In an effort to encourage good will and build relationships between local congregations and the national setting, the UCC is launching the "100 Church Initiative," a program that will acquaint UCC staff members with local churches.
The initiative, which grew out of talks at the UCC's Mission Planning Council, will have 50 staff of the national setting establish and nurture relationships with 100 local churches by getting to know the pastor and lay members of their assigned churches. During personal visits, staff members will learn about the local church's unique ministry and serve as a liaison to the national setting, addressing specific needs or questions.
The idea is to strengthen the connections between churches and the national setting as well as show an appreciation for the conference and national ministries made possible through gifts to Our Church's Wider Mission.
"In this day and age, this effort to help improve communication between the local church and our national offices is a fantastic thing to do," says the Rev. Bill Hoglund, senior pastor of First Congregational UCC in Downers Grove, Ill. "This will be very helpful to our church."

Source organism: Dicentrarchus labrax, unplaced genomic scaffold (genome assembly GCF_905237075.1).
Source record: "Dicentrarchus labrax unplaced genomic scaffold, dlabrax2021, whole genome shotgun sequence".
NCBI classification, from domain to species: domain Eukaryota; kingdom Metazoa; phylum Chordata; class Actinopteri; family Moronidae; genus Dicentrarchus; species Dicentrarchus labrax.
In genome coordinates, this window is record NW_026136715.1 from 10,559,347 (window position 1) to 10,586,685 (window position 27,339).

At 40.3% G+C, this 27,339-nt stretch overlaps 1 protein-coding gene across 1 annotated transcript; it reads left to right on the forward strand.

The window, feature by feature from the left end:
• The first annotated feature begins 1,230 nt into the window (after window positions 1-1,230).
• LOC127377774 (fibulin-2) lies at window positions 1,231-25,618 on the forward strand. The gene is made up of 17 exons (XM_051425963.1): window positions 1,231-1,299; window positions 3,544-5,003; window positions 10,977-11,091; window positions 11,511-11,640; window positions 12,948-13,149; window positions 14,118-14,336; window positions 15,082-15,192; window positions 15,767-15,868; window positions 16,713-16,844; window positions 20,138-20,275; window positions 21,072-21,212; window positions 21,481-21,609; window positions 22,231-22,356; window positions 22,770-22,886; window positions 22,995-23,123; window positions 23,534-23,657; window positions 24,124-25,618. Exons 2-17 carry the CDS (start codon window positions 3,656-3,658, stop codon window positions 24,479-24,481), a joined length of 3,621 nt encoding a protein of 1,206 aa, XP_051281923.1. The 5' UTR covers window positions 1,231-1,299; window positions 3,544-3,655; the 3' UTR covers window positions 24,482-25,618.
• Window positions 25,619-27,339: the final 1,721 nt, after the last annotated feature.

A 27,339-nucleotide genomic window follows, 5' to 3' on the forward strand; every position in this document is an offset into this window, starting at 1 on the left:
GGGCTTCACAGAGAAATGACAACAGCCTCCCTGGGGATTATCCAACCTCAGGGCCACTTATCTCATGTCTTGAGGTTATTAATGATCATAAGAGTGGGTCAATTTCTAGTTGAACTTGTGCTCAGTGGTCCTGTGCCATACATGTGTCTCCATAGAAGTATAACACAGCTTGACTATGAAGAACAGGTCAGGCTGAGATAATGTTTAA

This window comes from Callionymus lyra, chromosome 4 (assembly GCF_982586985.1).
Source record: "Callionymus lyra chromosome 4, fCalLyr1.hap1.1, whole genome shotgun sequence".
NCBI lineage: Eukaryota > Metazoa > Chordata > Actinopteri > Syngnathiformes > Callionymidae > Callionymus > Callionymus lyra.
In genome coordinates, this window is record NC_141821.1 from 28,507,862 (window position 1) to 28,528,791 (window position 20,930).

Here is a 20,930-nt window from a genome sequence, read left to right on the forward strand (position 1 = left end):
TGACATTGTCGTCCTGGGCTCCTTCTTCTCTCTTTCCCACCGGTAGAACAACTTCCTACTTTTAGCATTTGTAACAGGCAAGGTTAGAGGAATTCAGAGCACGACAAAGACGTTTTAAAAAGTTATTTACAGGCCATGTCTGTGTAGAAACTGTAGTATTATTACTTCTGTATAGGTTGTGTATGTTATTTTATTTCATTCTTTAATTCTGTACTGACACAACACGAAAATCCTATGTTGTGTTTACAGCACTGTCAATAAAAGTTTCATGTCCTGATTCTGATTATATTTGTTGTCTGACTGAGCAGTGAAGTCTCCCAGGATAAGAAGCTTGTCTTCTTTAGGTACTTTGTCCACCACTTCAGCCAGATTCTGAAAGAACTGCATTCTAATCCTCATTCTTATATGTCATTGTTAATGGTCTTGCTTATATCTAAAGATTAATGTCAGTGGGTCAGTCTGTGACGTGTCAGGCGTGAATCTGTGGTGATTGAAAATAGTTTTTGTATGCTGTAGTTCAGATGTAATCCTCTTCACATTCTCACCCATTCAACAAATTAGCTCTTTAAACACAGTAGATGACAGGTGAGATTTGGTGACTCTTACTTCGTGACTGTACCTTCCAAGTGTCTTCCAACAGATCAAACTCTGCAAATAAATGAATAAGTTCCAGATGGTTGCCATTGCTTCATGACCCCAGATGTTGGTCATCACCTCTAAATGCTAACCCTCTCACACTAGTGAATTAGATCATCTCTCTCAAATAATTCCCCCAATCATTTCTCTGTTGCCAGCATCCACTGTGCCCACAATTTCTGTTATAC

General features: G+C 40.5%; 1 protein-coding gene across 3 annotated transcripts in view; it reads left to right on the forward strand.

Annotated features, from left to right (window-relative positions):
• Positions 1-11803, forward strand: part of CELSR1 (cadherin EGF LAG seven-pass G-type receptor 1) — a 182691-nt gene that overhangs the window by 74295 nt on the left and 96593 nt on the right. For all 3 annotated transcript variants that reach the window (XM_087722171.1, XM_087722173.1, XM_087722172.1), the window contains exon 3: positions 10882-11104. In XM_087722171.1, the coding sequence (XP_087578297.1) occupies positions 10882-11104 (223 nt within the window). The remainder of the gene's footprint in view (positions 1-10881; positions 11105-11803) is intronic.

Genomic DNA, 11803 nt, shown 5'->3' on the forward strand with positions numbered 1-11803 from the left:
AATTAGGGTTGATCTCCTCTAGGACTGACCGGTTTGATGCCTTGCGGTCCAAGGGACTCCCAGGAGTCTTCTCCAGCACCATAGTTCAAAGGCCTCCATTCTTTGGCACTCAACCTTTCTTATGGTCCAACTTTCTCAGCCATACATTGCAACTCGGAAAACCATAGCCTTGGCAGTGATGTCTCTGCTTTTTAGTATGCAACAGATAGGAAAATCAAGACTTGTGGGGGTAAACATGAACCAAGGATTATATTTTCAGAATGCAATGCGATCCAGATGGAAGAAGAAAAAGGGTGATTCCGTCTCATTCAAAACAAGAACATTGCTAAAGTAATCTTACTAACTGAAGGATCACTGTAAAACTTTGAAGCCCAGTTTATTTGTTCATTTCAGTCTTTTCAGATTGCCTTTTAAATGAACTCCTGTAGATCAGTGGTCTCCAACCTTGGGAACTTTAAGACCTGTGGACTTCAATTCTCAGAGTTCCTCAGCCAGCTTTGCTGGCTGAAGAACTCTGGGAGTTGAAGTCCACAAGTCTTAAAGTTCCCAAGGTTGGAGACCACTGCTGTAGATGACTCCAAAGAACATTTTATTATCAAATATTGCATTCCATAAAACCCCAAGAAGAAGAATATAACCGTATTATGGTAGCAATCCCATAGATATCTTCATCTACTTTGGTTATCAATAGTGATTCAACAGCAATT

"I think this is a great idea," says the Rev. Ana Gobledale, also of Wider Church Ministries. "It's an opportunity for mutual sharing and learning. I see this as an opportunity to hear where our local churches are, what excites them, and how we can better serve them, seeing how they do pay most of our salaries."
Select members of the staff will contact the Conference Ministers and local church pastors of churches they are assigned. They will read the local churches' newsletters, worship with the congregations and listen to and learn about the people sitting in the pews. While all local churches are important, only 100 churches have been chosen at this time, but more churches will get a national staff visitor as the program grows.
"We think we'll learn some valuable things from this initiative," says Edith A. Guffey, Associate General Minister. "People are excited to be a part of it."